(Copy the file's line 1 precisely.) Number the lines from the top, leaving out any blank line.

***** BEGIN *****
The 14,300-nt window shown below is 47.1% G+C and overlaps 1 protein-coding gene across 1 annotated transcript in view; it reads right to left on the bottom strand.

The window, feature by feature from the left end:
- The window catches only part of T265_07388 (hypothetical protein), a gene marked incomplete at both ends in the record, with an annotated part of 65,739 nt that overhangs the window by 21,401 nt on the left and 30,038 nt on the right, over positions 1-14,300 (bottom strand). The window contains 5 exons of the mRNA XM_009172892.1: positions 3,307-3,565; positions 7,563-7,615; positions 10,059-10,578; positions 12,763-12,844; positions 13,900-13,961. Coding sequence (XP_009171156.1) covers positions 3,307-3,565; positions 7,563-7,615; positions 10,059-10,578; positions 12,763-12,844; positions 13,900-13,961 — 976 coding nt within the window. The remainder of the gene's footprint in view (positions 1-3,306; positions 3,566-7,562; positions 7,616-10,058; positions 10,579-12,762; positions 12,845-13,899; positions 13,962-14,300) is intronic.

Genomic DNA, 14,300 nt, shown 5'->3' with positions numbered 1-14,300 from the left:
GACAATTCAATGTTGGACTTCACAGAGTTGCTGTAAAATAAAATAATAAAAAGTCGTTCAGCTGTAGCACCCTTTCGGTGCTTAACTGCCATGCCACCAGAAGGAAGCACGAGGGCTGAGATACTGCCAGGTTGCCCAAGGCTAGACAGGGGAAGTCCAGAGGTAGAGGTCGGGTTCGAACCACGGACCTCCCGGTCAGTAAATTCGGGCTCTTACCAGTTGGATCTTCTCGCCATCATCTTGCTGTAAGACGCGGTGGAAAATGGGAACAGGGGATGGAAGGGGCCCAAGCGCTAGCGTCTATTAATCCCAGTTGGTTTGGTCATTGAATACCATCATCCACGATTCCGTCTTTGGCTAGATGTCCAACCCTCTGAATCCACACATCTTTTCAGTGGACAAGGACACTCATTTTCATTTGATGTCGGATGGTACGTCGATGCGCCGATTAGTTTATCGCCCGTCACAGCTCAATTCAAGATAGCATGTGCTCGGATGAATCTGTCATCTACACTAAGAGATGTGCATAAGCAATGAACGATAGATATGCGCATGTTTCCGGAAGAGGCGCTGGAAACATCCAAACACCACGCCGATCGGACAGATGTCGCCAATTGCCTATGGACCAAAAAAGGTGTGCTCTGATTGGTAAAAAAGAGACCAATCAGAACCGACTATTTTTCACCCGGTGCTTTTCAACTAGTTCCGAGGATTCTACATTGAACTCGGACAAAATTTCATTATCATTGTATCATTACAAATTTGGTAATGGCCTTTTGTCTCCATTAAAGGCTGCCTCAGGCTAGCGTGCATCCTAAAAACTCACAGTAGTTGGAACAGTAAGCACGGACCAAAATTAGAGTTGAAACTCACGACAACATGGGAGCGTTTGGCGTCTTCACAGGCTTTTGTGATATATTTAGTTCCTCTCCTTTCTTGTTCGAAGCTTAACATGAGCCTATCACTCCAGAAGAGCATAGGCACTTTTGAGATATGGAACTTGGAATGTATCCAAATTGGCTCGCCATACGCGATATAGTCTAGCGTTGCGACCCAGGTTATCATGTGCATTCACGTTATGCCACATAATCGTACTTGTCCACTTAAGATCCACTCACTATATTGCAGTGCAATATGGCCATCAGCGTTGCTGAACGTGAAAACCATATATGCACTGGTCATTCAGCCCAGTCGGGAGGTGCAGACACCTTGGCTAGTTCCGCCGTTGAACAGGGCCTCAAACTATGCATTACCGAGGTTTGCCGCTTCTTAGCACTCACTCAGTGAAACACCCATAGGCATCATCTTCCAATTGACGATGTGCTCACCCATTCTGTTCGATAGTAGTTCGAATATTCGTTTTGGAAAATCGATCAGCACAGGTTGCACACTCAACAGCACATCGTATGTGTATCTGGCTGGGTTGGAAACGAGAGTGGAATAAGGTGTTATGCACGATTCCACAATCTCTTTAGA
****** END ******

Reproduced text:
The 14,300-nt window shown below is 47.1% G+C and overlaps 1 protein-coding gene across 1 annotated transcript in view; it reads right to left on the bottom strand.